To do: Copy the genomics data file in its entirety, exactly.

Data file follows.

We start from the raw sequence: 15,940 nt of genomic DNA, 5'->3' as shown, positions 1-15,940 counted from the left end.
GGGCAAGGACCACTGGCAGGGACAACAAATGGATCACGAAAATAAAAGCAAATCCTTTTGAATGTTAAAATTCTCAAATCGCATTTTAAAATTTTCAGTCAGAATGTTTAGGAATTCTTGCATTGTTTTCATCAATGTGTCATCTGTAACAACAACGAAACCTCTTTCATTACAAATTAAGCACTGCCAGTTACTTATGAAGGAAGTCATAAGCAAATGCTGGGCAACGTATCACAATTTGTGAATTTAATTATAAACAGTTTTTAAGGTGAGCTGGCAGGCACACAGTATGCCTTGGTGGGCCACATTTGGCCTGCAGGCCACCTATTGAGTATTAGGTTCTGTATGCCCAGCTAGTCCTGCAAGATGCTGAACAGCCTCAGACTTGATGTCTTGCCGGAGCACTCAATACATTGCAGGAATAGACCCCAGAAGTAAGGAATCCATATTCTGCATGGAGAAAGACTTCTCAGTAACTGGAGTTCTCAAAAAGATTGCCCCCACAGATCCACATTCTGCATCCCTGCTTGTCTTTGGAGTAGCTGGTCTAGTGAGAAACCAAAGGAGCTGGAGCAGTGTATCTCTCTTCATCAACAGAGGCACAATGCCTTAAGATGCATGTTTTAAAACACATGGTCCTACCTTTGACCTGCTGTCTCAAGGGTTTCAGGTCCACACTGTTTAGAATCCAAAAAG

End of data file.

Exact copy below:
We start from the raw sequence: 15,940 nt of genomic DNA, 5'->3' as shown, positions 1-15,940 counted from the left end.
GGGCAAGGACCACTGGCAGGGACAACAAATGGATCACGAAAATAAAAGCAAATCCTTTTGAATGTTAAAATTCTCAAATCGCATTTTAAAATTTTCAGTCAGAATGTTTAGGAATTCTTGCATTGTTTTCATCAATGTGTCATCTGTAACAACAACGAAACCTCTTTCATTACAAATTAAGCACTGCCAGTTACTTATGAAGGAAGTCATAAGCAAATGCTGGGCAACGTATCACAATTTGTGAATTTAATTATAAACAGTTTTTAAGGTGAGCTGGCAGGCACACAGTATGCCTTGGTGGGCCACATTTGGCCTGCAGGCCACCTATTGAGTATTAGGTTCTGTATGCCCAGCTAGTCCTGCAAGATGCTGAACAGCCTCAGACTTGATGTCTTGCCGGAGCACTCAATACATTGCAGGAATAGACCCCAGAAGTAAGGAATCCATATTCTGCATGGAGAAAGACTTCTCAGTAACTGGAGTTCTCAAAAAGATTGCCCCCACAGATCCACATTCTGCATCCCTGCTTGTCTTTGGAGTAGCTGGTCTAGTGAGAAACCAAAGGAGCTGGAGCAGTGTATCTCTCTTCATCAACAGAGGCACAATGCCTTAAGATGCATGTTTTAAAACACATGGTCCTACCTTTGACCTGCTGTCTCAAGGGTTTCAGGTCCACACTGTTTAGAATCCAAAAAG